My next three tips come from true personal lessons learned not just from buying our new house but also from life lessons. This kind of one of those “Know When to Hold Them, Know When to Fold Them” and I add Know When to Ask for Another Card…
1. Go On, Ask Questions – So I gave my husband a hard time during our house hunt and buying time for asking questions over and over again. It wasn’t so much that he asked questions over and over again that was frustrating but mainly when I was right he didn’t believe me and went to our realtor…it was always satisfying when the realtor told him the same thing though…ahhh :-). That said, my philosophy is they (your realtor, your broker, escrow, insurance, mortgage/loan officer, etc.) work with you but ultimately for you as your purchase can earn them up to 6%. You have the right to ask any question you want.
You are the one signing documents, putting your name, your credit and your money on the line. Ask questions so that you feel comfortable with everything you are doing. This is so important when it comes to terms of your loan, insurance, offers, inspection, etc. I know a lot of people got in trouble for not fully understanding the terms of their loans. Some where caught by surprise at the size of the payments after the interest adjusted. It was a tough lesson for many, but asking questions and understanding what you are agreeing to is key. And if you don’t keep asking until you do!
Another good example happened when I was investigating home and earthquake insurance. Some would say differently but in Southern California, earthquake insurance is almost a nonnegotiable. However, I didn’t ask enough questions (lesson learned) to know that here in So Cal that if you want earthquake insurance through the California Earthquake Authority that you must have your home owner’s through the same company. Had I known, it might have altered my choice in home owner’s insurance as independent earthquake insurance can reach up to the THOUSANDS of dollars.
2. Know YOUR Terms and Ask for What You Want – When writing an offer, you can ask for what you want…like the fridge to be included. Everything is kind of up for grabs. I have heard of cars and houses full of furniture being written into the deal. However, you have to ask for it. But be clear and cover your bases.
The sellers’ of our home wanted the right to “rent back” the house for up to 45 days. So it went in with the offer. We wanted to make sure that the funds for the rent were held somewhere not in their hands…we wanted to make sure the money was there when they vacated. So we countered and included in the offer that the funds for principle, interest, HOA and taxes beheld with the escrow company for the maximum term of the 45 days. On a side note regarding rent backs…I would highly, highly, highly suggest that before the “terms” are closed that you include a cleaning fee in the clause that either holds funds for cleaning the property or is in agreement that until all the possessions of the seller’s are removed, the rent back does not stop. As a personal example, when our house was turned over, it was so filthy and covered in grim, debris, and junk left by the sellers that our agent offered funds to help cover the cleaning costs and it took us 2 months to get it clean enough where we felt comfortable living in it. So know your terms and don’t be afraid to ask for them. Worst case, they say no.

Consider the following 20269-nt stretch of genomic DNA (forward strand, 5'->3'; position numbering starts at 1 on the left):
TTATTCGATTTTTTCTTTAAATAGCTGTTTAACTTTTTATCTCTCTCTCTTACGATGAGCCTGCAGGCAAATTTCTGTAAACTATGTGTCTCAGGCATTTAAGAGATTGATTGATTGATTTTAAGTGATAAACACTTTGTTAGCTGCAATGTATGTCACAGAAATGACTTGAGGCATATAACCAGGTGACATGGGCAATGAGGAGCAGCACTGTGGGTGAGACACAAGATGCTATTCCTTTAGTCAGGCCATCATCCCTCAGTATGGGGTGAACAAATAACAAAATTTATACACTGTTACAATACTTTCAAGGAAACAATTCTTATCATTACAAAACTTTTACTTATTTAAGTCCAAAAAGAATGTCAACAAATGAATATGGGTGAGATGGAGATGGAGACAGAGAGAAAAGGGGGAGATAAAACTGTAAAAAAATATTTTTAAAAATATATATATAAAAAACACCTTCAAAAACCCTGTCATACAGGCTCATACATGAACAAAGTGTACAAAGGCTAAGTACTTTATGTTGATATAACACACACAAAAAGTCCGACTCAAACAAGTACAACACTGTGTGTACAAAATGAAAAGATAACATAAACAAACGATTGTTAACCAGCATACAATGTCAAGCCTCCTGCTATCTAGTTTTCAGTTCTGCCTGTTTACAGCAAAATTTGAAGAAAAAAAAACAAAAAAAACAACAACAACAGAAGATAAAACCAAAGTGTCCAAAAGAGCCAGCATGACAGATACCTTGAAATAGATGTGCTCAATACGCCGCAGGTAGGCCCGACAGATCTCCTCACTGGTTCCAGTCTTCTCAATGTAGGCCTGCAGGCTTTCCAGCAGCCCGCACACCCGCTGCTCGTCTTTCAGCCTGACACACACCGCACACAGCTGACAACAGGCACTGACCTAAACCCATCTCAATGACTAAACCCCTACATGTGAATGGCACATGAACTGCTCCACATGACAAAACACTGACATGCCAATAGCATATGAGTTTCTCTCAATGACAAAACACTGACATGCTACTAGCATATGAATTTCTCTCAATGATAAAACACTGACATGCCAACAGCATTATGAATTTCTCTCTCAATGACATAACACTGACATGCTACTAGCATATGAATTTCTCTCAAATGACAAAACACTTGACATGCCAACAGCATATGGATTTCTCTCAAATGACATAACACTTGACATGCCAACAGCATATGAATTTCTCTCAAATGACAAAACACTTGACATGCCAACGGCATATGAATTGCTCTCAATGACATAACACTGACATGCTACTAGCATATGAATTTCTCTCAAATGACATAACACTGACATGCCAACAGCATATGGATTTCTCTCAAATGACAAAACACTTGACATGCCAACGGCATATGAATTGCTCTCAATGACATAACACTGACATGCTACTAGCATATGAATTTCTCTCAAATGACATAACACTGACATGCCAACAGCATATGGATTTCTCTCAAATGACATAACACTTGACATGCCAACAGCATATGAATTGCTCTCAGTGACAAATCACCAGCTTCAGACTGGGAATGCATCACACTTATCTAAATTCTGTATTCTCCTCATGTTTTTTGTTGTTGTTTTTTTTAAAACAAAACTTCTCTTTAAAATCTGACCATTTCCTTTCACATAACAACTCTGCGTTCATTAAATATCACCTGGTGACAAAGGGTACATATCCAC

3. Have Walk Away Ability – This is where logic really has to win in that if the terms aren’t meeting within your budget, know when to walk away. Its hard, I know, especially when you have fallen in love with a house or a location. I know some will say that you will shoot yourself if you lose a house over a few thousand dollars but, if you truly live by that there is always just an other few thousand dollars. There has to be a cut off, a point when you know its time to walk away. Either it, whatever it is, is good enough or it is not.
Again, I know its tough. There is this beautiful area in the city were we live nested in the hills and is considered an exclusive area. Thanks to some savvy house buying on my mom and her agent’s part, I had been blessed to live there for many years. It was an area my husband and I would dream of living but homes that would meet our needs usually ran about $100,000 more than our budget. That said, by chance there was this one house that came up in our dream area for an affordable price. At first it looked like we would get a deal, so despite work needing to be done, including adding another bedroom, and armed with the knowledge that the value of that home most certainly would grow greatly with any work done, we put in an offer. We were informed that the house had multiple offers and if we wanted it, we would need to amend our offer to a more aggressive offer. After long consideration we went up significantly to the listing price ( I should mention this was an REO needing some major work). A Multiple Counter offer came back asking for everyone’s best offer. As much as my husband and I loved the house, the view, the area, and more, we made the decision to stick with our original aggressive offer. If it worked then, great! We got a house that would be a good investment but if we didn’t we could at least feel comfortable knowing that in walking away we didn’t put ourselves in a position that would be financially challenging down the road. And you know what, I don’t regret the decision one bit! To go higher would have left us unable to do the much needed renovation and with a home we would not have been comfortable in its “as is”. In the end, walking away was the right decision for us.
Hope these help and I will see you next blog!